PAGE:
The Carmarthen-based firm disposes of water treatment sludges and various biowastes. Its clients include Welsh Water, United Utilities and Kelda Water.
On 21 July 2005, Environment Agency officers were called to a tributary of the Afon Llan near Swansea which was reported to be heavily polluted.
The source was traced to nearby Penplas Farm where Agresol was due to spread water treatment sludge from Welsh Water’s Felindre works. A waste licence is not required if the waste is considered to be of agricultural benefit.
The material had been stored poorly and escaped into the river before it could be spread, Hamish Osborn of the Agency told ENDS.
The company polluted the Afon Lash at Llandybie in a similar manner on 12 February 2006 with waste from the same water works. It repeated the offence on 22 June.
The Agency said the incidents killed aquatic life and coated the river bed in iron-rich sediment likely to prevent fish from spawning.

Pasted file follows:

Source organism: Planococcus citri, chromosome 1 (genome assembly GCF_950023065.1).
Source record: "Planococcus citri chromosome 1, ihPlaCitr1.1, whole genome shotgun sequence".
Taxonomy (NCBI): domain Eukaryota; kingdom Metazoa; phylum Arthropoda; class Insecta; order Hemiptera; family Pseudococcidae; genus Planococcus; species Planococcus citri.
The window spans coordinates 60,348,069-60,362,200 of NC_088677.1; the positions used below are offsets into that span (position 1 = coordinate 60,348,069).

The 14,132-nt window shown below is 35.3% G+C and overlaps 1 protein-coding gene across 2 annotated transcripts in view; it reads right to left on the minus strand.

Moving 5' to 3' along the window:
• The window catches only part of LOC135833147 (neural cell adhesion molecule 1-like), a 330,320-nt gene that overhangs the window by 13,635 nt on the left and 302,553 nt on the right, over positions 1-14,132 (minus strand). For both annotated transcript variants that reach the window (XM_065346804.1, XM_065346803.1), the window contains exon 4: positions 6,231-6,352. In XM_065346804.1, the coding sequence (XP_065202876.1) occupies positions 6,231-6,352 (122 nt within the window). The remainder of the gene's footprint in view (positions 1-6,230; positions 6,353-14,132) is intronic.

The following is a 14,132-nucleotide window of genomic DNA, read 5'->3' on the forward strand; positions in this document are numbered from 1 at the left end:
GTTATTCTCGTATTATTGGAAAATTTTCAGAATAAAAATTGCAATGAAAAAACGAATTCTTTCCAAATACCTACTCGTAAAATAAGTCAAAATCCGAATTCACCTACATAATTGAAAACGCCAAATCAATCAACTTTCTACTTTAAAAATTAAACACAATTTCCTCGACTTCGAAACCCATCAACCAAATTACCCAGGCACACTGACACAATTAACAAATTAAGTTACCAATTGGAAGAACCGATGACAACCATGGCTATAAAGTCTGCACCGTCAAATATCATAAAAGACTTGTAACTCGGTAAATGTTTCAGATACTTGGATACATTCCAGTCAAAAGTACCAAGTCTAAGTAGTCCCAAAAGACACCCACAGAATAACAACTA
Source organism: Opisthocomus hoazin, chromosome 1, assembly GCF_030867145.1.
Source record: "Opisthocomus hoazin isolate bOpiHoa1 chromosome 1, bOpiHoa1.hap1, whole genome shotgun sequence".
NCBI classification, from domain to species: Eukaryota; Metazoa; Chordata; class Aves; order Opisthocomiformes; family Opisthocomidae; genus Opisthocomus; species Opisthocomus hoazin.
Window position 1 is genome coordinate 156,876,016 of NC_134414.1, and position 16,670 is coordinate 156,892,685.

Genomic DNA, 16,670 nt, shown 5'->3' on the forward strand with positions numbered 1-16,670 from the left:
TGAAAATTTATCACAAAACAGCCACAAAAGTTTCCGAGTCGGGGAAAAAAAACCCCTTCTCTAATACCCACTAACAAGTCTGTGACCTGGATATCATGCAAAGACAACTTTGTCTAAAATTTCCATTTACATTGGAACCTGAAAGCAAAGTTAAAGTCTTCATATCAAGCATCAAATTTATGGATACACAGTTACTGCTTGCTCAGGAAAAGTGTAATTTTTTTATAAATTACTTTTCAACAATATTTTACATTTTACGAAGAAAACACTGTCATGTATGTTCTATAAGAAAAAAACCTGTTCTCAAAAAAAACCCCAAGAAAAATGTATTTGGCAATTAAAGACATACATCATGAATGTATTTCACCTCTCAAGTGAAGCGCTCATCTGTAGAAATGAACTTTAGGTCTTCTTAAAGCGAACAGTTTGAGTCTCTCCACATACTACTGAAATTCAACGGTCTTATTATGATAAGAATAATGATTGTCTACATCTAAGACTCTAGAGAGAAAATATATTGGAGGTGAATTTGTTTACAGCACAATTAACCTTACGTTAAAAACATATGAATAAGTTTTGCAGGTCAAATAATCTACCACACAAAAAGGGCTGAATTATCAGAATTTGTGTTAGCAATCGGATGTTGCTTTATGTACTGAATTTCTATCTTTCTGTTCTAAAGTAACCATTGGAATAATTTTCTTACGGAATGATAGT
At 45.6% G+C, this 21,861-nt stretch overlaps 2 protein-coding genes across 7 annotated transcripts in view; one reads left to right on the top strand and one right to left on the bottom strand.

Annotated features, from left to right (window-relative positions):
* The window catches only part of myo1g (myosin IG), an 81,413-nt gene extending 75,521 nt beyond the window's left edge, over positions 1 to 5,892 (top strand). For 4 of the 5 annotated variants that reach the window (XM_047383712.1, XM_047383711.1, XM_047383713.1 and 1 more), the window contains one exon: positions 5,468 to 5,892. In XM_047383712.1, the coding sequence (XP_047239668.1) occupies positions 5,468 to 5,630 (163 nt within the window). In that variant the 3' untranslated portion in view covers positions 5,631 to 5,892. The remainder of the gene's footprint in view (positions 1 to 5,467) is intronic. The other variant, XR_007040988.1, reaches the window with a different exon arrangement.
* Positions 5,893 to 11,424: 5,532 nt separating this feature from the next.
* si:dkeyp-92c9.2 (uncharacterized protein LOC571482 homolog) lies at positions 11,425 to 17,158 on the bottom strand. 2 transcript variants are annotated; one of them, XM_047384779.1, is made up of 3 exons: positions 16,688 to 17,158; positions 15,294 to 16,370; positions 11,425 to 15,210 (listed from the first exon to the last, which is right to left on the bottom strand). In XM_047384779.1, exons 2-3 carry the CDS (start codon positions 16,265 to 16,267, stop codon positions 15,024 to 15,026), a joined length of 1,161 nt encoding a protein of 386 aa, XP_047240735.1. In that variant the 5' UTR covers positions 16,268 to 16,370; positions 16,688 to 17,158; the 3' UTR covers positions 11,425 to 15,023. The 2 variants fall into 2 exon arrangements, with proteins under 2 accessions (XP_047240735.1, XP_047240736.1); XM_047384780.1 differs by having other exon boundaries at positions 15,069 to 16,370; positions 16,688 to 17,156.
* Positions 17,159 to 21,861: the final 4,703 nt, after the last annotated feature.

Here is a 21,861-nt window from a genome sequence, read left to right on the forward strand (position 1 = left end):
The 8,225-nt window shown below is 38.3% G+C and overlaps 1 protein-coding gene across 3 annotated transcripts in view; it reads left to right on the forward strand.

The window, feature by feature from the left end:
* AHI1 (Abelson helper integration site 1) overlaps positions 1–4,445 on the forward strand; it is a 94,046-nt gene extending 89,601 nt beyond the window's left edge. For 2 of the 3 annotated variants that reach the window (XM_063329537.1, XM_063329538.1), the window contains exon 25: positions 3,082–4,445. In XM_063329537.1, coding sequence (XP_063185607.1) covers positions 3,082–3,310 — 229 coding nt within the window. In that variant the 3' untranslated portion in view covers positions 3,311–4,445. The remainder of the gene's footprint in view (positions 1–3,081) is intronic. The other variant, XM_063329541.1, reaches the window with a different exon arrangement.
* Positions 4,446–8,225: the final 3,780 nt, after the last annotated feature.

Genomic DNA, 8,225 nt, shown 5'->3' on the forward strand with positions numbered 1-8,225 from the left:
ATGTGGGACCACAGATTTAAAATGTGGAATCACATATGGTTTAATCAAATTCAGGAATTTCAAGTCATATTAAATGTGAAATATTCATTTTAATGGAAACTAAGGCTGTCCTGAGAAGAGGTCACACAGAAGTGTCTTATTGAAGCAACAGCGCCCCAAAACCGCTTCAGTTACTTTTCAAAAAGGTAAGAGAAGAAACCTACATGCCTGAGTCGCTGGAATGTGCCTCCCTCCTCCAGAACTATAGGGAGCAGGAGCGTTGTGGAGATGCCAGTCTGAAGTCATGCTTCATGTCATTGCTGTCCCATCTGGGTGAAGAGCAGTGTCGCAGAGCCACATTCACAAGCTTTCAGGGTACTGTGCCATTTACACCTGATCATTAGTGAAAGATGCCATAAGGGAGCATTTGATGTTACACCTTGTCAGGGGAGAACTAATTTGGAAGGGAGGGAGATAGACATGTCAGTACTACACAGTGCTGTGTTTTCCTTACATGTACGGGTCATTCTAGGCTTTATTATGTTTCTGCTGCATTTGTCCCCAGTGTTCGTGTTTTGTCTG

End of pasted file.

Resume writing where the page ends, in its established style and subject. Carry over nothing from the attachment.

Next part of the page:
Before Ammanford magistrates on 6 October, the company pleaded guilty to six charges: three of causing polluting matter to enter controlled waters, contrary to section 85(1) of the Water Resources Act 1991, and three of depositing controlled waste on land in a manner not authorised by a waste management licence, contrary to section 33(1) of the Environmental Protection Act 1990. It was fined £54,000 in total with £2,500 costs.
The Agency said it had prosecuted Agresol under both waste management and water pollution legislation because of the incidents’ severity. It also prosecuted the company’s directors for the last incident because they had not learnt from past failings.
Andrew Ebsworth and Peter Everall pleaded guilty to two charges - one each under the Water Resources and Environmental Protection Acts - and were fined £3,000 each.